The blue and white colors are symbols of the Argentine people and the same colors of the Argentine flag. The blue half of the ellipse symbolizes the sky and the white one denotes the Río de la Plata.

The hands are flesh coloured and stand for friendship, peace, unity, and brotherhood. The pike is brown (wooden), and the Phrygian cap is red, like the traditional French liberty cap. The proximity of the hands and the Phrygian cap, in addition to their individual meanings, represent the national motto of Argentina, en unión y libertad ("in unity and freedom"), and illustrate the idea that in unity (the hands) there is power (the pike), and in power there is freedom (the Phrygian cap).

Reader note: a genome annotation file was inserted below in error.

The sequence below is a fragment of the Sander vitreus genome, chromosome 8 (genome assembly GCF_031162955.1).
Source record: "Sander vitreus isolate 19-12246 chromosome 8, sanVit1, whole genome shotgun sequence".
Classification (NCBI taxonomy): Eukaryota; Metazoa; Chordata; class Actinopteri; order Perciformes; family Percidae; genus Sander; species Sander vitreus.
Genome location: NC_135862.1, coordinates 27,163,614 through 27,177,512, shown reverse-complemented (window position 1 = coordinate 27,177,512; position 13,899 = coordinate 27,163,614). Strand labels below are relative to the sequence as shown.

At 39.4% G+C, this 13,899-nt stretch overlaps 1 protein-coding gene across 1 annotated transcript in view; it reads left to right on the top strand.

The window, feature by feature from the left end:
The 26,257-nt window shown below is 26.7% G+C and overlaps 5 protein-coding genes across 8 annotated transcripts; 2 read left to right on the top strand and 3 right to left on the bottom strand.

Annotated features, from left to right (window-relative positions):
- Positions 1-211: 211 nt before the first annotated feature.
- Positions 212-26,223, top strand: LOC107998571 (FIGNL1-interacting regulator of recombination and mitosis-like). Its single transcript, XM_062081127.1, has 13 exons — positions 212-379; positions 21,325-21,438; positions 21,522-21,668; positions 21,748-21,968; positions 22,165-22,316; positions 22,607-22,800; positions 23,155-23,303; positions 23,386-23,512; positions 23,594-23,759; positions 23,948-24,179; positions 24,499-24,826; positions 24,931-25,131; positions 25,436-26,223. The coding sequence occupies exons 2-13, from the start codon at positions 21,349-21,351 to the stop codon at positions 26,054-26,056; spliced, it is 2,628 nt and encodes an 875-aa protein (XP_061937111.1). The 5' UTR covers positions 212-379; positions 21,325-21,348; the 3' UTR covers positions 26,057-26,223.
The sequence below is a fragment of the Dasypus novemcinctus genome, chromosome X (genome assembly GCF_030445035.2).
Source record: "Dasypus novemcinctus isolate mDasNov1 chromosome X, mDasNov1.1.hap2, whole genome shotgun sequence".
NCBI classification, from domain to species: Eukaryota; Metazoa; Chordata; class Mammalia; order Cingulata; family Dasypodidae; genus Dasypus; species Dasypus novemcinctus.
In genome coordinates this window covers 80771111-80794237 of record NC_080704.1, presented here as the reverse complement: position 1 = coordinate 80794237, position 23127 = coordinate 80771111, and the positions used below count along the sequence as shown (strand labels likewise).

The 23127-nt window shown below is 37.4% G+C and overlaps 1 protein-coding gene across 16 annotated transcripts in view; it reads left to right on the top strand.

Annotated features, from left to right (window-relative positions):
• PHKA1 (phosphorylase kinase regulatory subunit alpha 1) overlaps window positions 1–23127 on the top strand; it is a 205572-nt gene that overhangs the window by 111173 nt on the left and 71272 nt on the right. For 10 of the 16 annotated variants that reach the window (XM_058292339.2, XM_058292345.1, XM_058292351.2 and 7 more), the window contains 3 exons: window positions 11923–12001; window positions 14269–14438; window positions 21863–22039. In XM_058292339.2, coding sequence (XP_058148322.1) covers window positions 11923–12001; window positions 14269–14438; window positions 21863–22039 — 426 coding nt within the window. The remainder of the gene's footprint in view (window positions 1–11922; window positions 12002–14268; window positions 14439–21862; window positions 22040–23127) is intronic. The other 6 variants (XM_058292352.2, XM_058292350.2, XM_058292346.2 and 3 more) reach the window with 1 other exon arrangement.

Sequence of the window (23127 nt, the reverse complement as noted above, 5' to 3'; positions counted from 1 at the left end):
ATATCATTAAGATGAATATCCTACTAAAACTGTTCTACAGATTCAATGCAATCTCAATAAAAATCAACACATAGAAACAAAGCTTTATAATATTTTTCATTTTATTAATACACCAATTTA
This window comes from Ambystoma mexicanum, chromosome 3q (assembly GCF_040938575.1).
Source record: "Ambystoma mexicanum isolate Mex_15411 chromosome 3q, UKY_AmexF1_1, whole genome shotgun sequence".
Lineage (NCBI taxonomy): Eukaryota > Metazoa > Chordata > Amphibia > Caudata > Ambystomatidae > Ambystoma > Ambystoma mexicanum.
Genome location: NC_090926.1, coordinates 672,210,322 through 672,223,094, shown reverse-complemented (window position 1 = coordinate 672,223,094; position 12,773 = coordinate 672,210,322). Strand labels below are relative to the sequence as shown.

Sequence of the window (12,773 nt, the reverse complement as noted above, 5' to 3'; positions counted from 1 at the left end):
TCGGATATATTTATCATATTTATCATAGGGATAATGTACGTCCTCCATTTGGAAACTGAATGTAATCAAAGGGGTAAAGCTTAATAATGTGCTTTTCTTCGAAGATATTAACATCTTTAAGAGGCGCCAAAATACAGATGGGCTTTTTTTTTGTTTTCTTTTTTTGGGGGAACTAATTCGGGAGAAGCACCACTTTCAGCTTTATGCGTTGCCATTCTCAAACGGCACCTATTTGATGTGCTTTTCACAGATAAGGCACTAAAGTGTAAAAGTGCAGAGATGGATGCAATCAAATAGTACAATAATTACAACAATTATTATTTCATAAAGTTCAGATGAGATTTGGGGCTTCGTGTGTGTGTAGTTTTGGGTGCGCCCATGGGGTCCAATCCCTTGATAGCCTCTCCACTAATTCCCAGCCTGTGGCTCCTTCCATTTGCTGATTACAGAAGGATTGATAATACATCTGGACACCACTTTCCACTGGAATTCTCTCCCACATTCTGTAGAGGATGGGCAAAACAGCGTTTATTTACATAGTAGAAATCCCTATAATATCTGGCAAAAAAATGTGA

The Phrygian cap was typically worn by the inhabitants of Phrygia, in the Anatolian peninsula, and is commonly mistaken for being a Pileus. The Pileus was a hat that in ancient Rome became a symbol of freed slaves, who were touched by their owners with a wooden pike before setting them free.

Laurel is another classical symbol. At the end of the ancient Olympic Games (and also the 2004 Summer Olympics), the winner was given a laurel crown, and since then it has symbolized triumph and glory.

Denominations in numerals are in lower right and top left corners.


A new 100 peso banknote was officially announced at school number 44 Jos Ignacio Gorriti in the city of Leon (Jujuy province).